Sudbury's sea cadets replace fading Canadian flags at veterans' graves

It was a sunny May Sunday. So different from the traditional cold and wet of a Nov. 11th Remembrance Day event. At 11 a.m., young Navy League of Canada Sudbury Branch cadets, their parents and officers assembled in the dappled shade at Sudbury’s Second Avenue Civic Cemetery.

The bugle called out “Last Post” followed by a minute of silent reflection.

The purpose? “I was here with Bob Polmateer some months ago and we saw the Canadian flags at veterans’ plots tattered, faded pink, falling apart, torn,” remarked 91-year-old Gerald (Gerry) Bradley. The headstones have a holder for a flag, but it had been some time since there had been renewal.

“It has been left up to people to look after their relatives’ headstones and the flags. Some veterans have been gone for a long time. Some have no family anymore. We had to do something about the situation.”

Bradley says the 100 flags came to Sudbury via a complex route that started in Halifax.

Ultimately, it is about respect and remembrance. Polmateer and Bradley co-organized this event honouring veterans knowing it is also good for the young cadets to learn the importance of tradition.

A retired commander, Bradley has had many years of experience working with the Cadet Corps. He also ran many summer camps at CFB Borden and elsewhere.

He has positively impacted many hundreds of lives in his steadfast leadership role throughout the years. On April 17, 2018, he was awarded the Governor General's Sovereign's Medal for Volunteers for his more than five decades of service to youth and veterans.

“I’ve been with the Sudbury Branch of the Navy League since 1946," he says." I was born in the maternity hospital up on Elm Street near Gus’s. I’m committed to this town and this organization.”

In Sudbury specifically for this event, Bob Polmateer likewise is a faithful former cadet and officer, and now serves on the Navy League Sudbury branch executive. He is overseeing a major fundraising project to renovate the Boathouse and Training Centre on Ramsey Lake across from Science North.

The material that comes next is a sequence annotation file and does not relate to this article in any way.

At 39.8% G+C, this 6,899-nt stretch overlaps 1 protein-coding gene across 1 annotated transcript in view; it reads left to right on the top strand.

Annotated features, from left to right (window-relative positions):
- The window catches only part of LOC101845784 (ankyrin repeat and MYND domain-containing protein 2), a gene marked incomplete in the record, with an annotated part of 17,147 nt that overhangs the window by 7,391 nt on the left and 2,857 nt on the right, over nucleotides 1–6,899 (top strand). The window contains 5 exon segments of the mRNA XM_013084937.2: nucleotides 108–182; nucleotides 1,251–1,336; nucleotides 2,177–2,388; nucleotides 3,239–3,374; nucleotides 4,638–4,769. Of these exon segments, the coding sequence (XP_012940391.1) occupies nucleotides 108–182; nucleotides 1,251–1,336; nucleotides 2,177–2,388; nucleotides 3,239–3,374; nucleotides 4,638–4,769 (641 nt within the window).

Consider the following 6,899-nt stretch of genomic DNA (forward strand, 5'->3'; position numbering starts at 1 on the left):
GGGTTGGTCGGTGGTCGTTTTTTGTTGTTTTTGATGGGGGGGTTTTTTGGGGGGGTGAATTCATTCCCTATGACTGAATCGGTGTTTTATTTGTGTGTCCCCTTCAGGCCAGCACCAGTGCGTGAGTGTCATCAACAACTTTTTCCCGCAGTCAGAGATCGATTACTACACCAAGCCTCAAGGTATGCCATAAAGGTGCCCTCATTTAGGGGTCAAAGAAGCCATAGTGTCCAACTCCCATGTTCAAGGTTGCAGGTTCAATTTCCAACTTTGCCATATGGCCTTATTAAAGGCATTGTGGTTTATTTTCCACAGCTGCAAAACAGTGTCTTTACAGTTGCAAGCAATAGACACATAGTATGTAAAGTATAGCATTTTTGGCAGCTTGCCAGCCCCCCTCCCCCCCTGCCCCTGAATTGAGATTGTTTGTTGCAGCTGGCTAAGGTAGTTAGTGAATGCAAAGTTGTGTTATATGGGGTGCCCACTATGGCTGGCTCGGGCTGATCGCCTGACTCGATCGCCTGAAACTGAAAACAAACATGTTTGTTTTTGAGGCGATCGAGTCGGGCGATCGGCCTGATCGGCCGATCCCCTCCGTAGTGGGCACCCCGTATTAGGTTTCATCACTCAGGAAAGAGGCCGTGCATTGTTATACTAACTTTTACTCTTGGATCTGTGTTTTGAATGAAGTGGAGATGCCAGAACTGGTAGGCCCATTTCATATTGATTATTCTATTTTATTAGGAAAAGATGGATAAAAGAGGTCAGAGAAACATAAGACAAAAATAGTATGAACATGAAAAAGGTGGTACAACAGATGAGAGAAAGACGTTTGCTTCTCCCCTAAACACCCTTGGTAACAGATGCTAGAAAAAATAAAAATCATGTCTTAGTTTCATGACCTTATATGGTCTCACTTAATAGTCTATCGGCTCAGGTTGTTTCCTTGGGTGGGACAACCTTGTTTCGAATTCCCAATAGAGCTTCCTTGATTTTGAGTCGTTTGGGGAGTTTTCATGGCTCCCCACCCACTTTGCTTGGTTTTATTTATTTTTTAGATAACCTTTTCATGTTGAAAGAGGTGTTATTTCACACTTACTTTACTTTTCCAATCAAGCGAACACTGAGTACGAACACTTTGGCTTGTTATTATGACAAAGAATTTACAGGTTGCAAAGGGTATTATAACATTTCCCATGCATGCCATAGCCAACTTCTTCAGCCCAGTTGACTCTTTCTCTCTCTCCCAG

“In 1968 to ’74, I was a sea cadet … along with some of my mates here today. I now am the president of the Mountbatten Sea Cadet Corps Alumni Association. We have over 220 members across Canada. Some months ago I was here with Jerry to show respect for his wife.”

Married to Gerry for 71 years Joan Bradley is interred in the columbarium adjacent to the rows of individual veterans’ graves.

Polmateer pauses and recalls: “We looked out from the cenotaph and saw the state of the flags and I was sad. I said ‘We need to fix this’ and so here we are.

"This gives the kids exposure to ceremony. We have some Legionaries out today, too. With their support and that of the Last Post Society, there were funds to do this. In October we hope to go to the other section of the cemetery and place more flags.”

Will it promote others across Canada to do the same?

“Where I live in southern California, people come out on Memorial Day and put out flags. Memorial Day is (May 27) and it is just a coincidence that we are doing it today. We could have done it on the celebration of the Battle of the Atlantic. It just happens it was scheduled for today and because of that, I could be here.

“The Navy League and Sea Cadets represent a wonderful opportunity for kids to grow. There is no cost. It launched friendships that have lasted a lifetime, it gave us skills that have served us, our careers, our country.”

Polmateer is adamant his life was enriched by the experiences.

LCdr Kristi Bahen is in the second round of commanding the Sudbury Branch of the Navy League. “It has been six years. I got involved because of my stepdaughter. I was just a parent, a spectator, but since I was there I felt I could step up. I had some experience, having served on the HMCS Cataraqui in Kingston.

“We see kids recruiting other kids. They are great ambassadors. We only have seven cadets on paper currently. Pre-COVID we were 32. Our summer camp is at Wilabosca on Windy Lake. The idea is to have fun … but also to learn.

"On Ramsey (Lake), we also have a sailing program that teaches the rules of the water, safety, transferable skills. There is also exposure to a 22-foot boat that brings them to the next level.”

What brings kids to join cadets? Bradley doesn’t miss a beat: “Nine- to 12-year-olds are anxious to do something. They have a great experience and they then are recruited for the Sea Cadets once they have their 12th birthday. It is a natural progression. Their uniforms are sponsored by the Navy League. We have space in Sea Cadets now. COVID shut us down. We need to rebuild numbers.”

To find out more information about Navy League Cadet Corps Sudbury 44, go to its Facebook page,

The website is listed as “under construction” but here are two other routes to reach the organization: 705-222-6289 and

Hugh Kruzel, Local Journalism Initiative Reporter, The Sudbury Star